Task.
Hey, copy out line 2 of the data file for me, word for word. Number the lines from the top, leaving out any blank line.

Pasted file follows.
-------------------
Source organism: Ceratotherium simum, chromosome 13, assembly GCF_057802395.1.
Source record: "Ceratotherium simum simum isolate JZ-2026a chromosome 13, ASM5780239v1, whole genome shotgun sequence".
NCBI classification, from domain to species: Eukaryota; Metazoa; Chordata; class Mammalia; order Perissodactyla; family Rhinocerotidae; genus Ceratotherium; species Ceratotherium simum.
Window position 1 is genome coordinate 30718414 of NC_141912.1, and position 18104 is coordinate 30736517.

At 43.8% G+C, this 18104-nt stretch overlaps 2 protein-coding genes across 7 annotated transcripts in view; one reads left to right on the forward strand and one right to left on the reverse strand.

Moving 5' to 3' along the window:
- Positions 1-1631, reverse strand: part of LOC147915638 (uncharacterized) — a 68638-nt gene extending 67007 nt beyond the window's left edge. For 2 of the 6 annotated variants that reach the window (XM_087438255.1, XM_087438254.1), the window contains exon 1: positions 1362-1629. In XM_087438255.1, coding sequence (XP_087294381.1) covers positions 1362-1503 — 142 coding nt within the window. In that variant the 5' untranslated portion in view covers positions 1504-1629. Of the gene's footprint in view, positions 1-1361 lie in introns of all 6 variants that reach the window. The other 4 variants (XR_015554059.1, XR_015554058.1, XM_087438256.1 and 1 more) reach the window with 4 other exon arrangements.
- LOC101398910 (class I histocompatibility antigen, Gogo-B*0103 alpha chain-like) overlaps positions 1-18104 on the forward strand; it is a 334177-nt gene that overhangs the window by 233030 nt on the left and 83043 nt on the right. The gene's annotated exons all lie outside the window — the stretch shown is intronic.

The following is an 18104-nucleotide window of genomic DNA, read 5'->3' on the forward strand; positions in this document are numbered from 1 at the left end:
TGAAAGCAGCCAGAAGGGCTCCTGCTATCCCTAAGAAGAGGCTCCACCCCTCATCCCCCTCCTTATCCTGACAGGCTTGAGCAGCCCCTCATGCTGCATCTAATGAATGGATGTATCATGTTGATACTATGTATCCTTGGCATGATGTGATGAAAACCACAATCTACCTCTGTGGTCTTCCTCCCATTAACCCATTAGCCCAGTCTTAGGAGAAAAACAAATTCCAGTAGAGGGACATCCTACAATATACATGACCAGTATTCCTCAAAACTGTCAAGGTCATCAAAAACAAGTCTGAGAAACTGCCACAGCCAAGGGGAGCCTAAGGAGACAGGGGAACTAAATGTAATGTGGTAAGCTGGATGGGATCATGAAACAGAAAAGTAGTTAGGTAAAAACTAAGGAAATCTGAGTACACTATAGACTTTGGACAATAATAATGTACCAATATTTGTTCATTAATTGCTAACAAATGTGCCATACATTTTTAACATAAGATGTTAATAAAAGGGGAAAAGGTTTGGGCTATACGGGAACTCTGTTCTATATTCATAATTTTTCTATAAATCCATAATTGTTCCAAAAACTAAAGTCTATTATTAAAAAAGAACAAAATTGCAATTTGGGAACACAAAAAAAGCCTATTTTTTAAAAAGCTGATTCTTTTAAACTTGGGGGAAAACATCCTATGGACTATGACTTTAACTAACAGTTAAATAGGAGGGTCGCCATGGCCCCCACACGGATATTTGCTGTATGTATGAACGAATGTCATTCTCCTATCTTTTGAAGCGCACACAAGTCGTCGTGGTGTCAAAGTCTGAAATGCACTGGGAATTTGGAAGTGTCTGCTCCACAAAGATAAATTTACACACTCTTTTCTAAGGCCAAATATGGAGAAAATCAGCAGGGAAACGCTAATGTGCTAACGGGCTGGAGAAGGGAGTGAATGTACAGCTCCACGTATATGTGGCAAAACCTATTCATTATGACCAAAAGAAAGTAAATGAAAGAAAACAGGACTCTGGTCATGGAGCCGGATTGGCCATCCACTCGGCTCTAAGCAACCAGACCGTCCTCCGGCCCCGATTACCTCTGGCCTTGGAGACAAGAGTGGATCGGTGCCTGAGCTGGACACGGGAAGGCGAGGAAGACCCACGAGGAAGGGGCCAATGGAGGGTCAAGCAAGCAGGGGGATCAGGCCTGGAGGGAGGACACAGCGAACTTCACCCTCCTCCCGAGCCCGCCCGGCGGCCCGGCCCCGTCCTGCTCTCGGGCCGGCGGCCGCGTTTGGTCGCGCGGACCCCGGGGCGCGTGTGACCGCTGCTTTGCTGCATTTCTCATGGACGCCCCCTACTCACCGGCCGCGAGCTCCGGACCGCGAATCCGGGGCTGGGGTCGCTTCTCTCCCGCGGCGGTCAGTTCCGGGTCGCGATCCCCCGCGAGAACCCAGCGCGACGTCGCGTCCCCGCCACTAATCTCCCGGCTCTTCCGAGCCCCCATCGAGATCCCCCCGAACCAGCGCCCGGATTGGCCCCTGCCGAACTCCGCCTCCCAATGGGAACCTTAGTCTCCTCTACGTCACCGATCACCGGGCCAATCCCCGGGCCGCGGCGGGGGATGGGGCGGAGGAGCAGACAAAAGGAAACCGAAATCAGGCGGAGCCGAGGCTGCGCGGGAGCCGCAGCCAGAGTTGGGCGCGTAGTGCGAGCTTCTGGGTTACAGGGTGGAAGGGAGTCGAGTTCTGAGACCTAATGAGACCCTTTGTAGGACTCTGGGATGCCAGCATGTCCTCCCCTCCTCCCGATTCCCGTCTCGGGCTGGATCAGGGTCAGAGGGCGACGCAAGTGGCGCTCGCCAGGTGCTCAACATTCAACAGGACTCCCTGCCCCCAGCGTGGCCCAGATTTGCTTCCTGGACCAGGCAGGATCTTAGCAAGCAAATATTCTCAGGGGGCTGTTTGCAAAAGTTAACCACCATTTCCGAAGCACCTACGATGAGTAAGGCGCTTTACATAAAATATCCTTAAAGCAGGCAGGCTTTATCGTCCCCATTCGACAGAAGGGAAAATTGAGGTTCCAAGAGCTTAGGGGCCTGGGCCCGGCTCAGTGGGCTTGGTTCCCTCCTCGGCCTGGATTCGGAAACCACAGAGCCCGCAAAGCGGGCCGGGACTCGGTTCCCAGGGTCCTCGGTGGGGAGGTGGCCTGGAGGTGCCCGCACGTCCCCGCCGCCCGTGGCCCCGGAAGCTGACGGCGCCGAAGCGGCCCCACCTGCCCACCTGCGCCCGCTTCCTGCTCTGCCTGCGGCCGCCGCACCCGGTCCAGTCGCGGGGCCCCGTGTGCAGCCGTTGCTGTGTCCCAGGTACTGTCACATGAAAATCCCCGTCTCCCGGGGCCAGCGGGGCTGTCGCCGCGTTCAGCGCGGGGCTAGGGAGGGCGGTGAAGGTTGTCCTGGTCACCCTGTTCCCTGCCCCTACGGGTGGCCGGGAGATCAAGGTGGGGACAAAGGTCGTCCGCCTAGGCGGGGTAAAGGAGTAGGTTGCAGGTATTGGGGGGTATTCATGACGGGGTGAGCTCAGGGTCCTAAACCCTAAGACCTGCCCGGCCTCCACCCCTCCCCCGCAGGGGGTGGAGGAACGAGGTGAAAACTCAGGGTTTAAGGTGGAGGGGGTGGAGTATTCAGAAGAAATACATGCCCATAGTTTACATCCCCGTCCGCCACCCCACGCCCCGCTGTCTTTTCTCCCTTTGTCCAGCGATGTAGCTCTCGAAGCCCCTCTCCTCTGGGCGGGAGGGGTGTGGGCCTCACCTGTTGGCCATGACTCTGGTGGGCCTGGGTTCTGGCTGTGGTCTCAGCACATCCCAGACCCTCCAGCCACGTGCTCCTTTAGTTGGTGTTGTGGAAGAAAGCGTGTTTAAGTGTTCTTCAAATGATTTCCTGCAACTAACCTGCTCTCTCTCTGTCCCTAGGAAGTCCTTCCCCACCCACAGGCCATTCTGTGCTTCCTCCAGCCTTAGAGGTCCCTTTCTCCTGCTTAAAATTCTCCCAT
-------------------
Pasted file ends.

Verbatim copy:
Source record: "Ceratotherium simum simum isolate JZ-2026a chromosome 13, ASM5780239v1, whole genome shotgun sequence".